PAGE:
Gail Sheehy recently wrote something that gets to the heart of the Trump presidency.
The fundamental bedrock of human development is the formation of a capacity to trust, absorbed by children between birth and 18 months. Donald Trump has boasted of his total lack of trust: “People are too trusting. I’m a very untrusting guy.” (1990) “Hire the best people, and don’t trust them.” (2007) “The world is a vicious and brutal place. Even your friends are out to get you: they want your job, your money, your wife.” (2007)
His biographers have recorded his world view as saturated with a sense of danger and his need to project total toughness. As we know, his father trained him to be a “killer,” the only alternative to being a “loser.” He has never forgotten the primary lesson he learned from his father and at the military school to which he was sent to toughen him up still further. In Trump’s own words: “Man is the most vicious of all animals, and life is a series of battles ending in victory or defeat.”
To illustrate how Trump sees man as the most vicious of all animals, take a look at this compilation of him reading the poem “The Snake” at campaign rallies, including last week to celebrate his 100th day in office.
While he tends to use it as a way to talk about those “dangerous” immigrants and refugees coming into this country, it does a great job of capturing his view of human nature as described by Sheehy.
You might respond by saying, “That’s all fine and well for a psychological assessment, but what does it have to do with his presidency?” Jill Lawrence addressed that in an article titled, “Trump is a nightmare negotiating partner.”
The only constants with Trump are unpredictability and expediency. These are not, suffice it to say, the traditional cornerstones of getting to yes in politics. The real pillars are trust and discretion…
Fragmentation in Washington, between Republicans and Democrats but also among Republicans themselves, means we’re in for months of intensive negotiation to get anything done…
But no amount of talking will get anyone anywhere if members of Congress can’t trust Trump to stick to a position, forgo revenge and threats, and demonstrate convincingly that he’s interested in more than his own polling, branding and wealth.
While Lawrence hints at a possible Trump pivot in that last paragraph, his approach to the world in general and negotiations in particular are too deeply embedded to assume that he will change. We just witnessed that once again when he talked a lot of nonsense about the Republican health care bill during his interview with Face the Nation.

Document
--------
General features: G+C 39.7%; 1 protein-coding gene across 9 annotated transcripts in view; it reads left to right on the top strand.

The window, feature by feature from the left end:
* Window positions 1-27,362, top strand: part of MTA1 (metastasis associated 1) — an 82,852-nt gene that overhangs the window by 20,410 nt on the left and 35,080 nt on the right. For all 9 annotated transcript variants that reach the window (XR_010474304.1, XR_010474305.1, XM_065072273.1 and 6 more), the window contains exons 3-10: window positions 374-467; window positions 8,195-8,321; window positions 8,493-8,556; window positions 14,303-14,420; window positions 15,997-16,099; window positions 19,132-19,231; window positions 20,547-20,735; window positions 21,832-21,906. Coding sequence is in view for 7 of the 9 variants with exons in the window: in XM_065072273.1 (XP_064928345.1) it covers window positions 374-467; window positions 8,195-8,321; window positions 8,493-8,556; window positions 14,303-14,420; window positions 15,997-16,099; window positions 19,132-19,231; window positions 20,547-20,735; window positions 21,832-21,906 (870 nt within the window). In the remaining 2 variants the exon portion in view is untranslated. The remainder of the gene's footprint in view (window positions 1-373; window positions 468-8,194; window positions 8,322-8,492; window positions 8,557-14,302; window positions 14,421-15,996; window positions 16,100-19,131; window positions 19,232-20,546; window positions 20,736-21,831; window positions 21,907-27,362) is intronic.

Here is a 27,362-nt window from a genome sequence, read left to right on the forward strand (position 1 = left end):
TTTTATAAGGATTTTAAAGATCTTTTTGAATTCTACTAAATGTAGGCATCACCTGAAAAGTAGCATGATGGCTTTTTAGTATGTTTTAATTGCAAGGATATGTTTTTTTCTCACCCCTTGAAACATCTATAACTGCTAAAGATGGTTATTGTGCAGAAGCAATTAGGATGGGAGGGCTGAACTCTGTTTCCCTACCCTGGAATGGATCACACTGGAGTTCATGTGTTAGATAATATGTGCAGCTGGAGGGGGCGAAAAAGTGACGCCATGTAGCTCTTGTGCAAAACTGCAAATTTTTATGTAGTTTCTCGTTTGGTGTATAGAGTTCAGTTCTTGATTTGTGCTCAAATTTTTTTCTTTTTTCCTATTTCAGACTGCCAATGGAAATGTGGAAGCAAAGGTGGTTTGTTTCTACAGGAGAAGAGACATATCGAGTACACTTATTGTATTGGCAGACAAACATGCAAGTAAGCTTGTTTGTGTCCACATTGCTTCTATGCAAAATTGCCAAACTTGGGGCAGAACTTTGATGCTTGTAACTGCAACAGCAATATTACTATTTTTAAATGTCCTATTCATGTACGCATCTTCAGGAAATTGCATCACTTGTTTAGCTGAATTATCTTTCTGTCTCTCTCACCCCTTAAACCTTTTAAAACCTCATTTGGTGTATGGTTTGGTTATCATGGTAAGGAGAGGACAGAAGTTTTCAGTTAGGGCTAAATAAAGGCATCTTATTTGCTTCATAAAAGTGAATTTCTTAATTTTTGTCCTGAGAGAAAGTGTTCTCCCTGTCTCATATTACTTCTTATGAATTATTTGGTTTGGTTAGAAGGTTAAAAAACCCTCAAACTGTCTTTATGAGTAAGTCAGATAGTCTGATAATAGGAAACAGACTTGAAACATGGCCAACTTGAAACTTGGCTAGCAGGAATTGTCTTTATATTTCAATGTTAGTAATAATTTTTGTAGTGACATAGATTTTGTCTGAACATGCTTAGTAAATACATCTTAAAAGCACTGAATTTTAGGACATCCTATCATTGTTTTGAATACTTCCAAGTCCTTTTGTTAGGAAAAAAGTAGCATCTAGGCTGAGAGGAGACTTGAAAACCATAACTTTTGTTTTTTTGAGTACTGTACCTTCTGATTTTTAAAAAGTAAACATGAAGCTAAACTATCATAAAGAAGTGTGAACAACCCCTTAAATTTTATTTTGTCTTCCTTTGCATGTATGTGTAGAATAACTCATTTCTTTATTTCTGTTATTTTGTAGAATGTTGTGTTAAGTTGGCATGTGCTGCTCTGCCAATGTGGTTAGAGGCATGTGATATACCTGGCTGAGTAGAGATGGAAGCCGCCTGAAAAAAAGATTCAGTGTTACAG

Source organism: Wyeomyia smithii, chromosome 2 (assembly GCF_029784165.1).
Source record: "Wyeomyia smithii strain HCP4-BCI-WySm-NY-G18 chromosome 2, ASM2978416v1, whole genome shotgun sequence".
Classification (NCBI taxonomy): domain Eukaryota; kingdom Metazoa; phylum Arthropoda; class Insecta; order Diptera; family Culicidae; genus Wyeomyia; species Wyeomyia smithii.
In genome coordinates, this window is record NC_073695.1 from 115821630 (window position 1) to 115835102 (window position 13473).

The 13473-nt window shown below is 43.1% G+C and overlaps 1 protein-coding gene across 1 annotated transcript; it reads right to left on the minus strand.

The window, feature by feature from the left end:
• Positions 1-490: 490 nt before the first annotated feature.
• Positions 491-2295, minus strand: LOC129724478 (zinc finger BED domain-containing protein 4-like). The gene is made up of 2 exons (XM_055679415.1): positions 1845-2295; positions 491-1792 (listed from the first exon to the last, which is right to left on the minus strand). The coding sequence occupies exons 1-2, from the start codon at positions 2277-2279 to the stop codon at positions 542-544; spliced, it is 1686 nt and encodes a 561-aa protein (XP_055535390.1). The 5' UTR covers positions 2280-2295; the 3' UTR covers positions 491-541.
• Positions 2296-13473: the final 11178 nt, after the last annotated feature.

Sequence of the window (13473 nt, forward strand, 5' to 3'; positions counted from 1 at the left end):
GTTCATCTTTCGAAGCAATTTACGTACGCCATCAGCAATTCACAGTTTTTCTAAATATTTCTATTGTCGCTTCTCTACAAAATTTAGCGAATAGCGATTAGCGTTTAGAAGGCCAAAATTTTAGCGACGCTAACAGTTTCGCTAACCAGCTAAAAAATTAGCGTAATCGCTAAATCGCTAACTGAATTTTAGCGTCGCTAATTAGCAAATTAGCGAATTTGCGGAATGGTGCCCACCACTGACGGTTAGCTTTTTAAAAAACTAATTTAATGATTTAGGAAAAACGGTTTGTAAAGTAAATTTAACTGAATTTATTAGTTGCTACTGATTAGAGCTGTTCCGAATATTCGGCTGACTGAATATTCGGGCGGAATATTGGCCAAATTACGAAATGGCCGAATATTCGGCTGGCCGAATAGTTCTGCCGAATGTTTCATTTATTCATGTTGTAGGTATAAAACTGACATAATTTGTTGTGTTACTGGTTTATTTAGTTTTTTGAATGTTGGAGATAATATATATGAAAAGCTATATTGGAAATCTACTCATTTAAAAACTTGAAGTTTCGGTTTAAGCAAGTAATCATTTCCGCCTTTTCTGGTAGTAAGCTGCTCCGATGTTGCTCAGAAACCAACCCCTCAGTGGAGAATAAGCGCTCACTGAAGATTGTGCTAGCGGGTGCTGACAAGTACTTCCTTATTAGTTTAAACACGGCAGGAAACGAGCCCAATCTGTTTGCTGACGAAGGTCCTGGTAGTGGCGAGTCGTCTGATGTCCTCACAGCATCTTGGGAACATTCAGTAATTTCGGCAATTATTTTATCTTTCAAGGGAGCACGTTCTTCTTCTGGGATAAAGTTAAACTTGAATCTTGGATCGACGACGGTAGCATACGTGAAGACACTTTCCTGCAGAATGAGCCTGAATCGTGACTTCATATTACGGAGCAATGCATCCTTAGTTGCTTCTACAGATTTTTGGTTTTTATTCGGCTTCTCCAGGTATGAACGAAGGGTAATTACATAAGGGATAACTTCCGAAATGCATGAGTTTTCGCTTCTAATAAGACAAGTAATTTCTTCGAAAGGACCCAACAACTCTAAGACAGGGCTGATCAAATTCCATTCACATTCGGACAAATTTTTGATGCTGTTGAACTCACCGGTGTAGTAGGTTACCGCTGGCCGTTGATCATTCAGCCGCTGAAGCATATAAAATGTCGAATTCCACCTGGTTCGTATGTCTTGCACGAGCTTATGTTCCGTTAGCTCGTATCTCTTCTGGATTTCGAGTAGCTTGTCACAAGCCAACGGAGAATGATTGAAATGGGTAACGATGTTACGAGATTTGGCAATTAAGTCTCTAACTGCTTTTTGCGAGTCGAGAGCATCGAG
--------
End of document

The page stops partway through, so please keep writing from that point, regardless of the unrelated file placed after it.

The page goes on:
It is very likely that Republican leadership in Congress is catching on to this pattern with Trump due to the fact that the administration was left out of negotiations on the spending bill to keep the government funded through September, which basically eliminated all of Trump’s pet projects. They know that they can’t count on Trump for consistency or discretion.
Meanwhile, Trump himself is still of a mind to blame Democrats.
There are several problems with those tweets. First of all, as we saw with the short-term funding bill that passed last Friday, the problem isn’t just in the Senate. The Republicans couldn’t round up enough votes in the House to pass it without Democratic support. Secondly, we now have the President of the United States suggesting that our country “needs” a good shutdown this fall. That tweet certainly won’t help Republicans blame Democrats come September if there is, in fact, a government shutdown.
All of that is exactly why we’re likely to watch congressional Republicans go about their not-so-merry business and try as best as they can to ignore the idiot in the White House. In a bizarre way, that is exactly the kind of arrangement Grover Norquist described for Republicans in 2012.
All we have to do is replace Obama. … We are not auditioning for fearless leader. We don’t need a president to tell us in what direction to go. We know what direction to go…We just need a president to sign this stuff.
The requirement for president?
Pick a Republican with enough working digits to handle a pen to become president of the United States.
Given the GOP divisions in Congress, I’m not sure there is going to be a lot of stuff for the president to sign. But that’s a whole other story. For now, interestingly enough, congressional Republicans might be relegating Trump’s significance to his “small hands.”